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How Effective Is Capsaicin for Diabetes?

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  • Written By: Bonnie Doss-Knight
  • Edited By: A. Joseph
  • Last Modified Date: 06 December 2016
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Myriad research supports the idea that topical capsaicin is effective for neuropathy, which is a common complication in patients who have diabetes. Clinical trials using capsaicin cream and a placebo have revealed its effectiveness in relieving tingling and numbness in body appendages. In cases of intense pain, several applications might be necessary.

The mainstream medical community is supportive of capsaicin cream as an effective supplement for relieving the pain of diabetic neuropathy, when it is applied in conjunction with conventional medications. Researchers have tested the ability of capsaicin for diabetes to encourage regeneration of damaged nerves. Neuropathy heightens the risk of foot ulcers and amputated legs, so a proven ability to regrow nerves would serve to prevent these and other complications of diabetes.

Research conducted on mice with Type 1 diabetes has suggested that capsaicin injections can help restore normal insulin production. A second injection, this time with neuropeptides, appeared to eliminate the symptoms of diabetes for several months. Studies involving various other animals have suggested that capsaicin for diabetes can decrease blood sugar levels. As of 2011, however, there was not enough data involving human subjects to prove that using capsaicin for diabetes would produce similar results.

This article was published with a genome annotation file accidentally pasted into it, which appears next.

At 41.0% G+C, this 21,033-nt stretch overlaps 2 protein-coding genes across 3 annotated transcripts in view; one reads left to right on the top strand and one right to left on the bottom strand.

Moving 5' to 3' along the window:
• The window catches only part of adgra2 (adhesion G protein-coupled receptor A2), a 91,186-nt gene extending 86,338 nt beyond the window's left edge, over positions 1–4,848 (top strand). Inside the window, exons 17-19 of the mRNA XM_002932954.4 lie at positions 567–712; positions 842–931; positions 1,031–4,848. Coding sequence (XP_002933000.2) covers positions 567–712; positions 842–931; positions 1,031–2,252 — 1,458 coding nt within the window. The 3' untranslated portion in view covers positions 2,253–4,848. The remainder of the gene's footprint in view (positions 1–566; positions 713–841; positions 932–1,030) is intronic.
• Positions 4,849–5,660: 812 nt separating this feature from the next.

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The side effects of capsaicin for diabetes include extreme burning, which might induce redness anywhere the cream is applied. Topical capsaicin should not be used on an open wound or sore because of the heat that it causes. The initial burning sensation is called a "counter-irritant" in medicine, because the patient is so focused on the heat it diverts attention from the original pain. Known capsaicin drug interactions include all non-steroidal anti-inflammatories and the prescription medicine theophylline, which is used by asthma patients.

Capsaicin is the active component that puts the hot in hot peppers. One can use capsaicin in its natural state as food therapy. It is a natural source of antioxidants, which protect against lung tissue damage on a cellular level. Capsaicin is a leading food resource for pain relief because of aspirin-like salicylates. It is one of the best broad-spectrum, well-tolerated antivirals, and it is used for its expectorant value.

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bluedolphin
Post 3

I used topical capsaicin once and it did burn a lot. I realized that I need to use gloves when applying this cream because is stayed on my hands for a long time and I was afraid that I would forget and touch my face or eyes by accident.

literally45
Post 2

@ysmina-- I've seen a study on dietary capsaicin and the study which was done on rats found that capsaicin reduced fasting glucose levels despite a high fat diet. This was in comparison to the control group which was also fed a high fat diet but without capsaicin.

This is why I'm trying to eat peppers regularly. Hot peppers have the highest amount of capsaicin. I do eat them once in a while but my stomach is too sensitive for it at other times. So I eat sweet bell peppers. Apparently, these also have beneficial amounts of capsaicin.

I'm sure there are capsaicin supplements out there as well but I prefer getting mine from food.

ysmina
Post 1

I've heard of topical capsaicin being used for pain relief. In fact, my arthritis cream contains this ingredient and it truly is wonderful arthritis aches and pains. I think it helps with inflammation too.

I'm a bit skeptical about capsaicin reducing blood sugar or regenerating nerves though. Even if this compound has this potential, a great deal of it would probably be used. And I think there might be side effects in large doses.

I would like to learn more about this though. I'm still young but I'm a diabetic and neuropathy is a health problem that I might have to face in the future.

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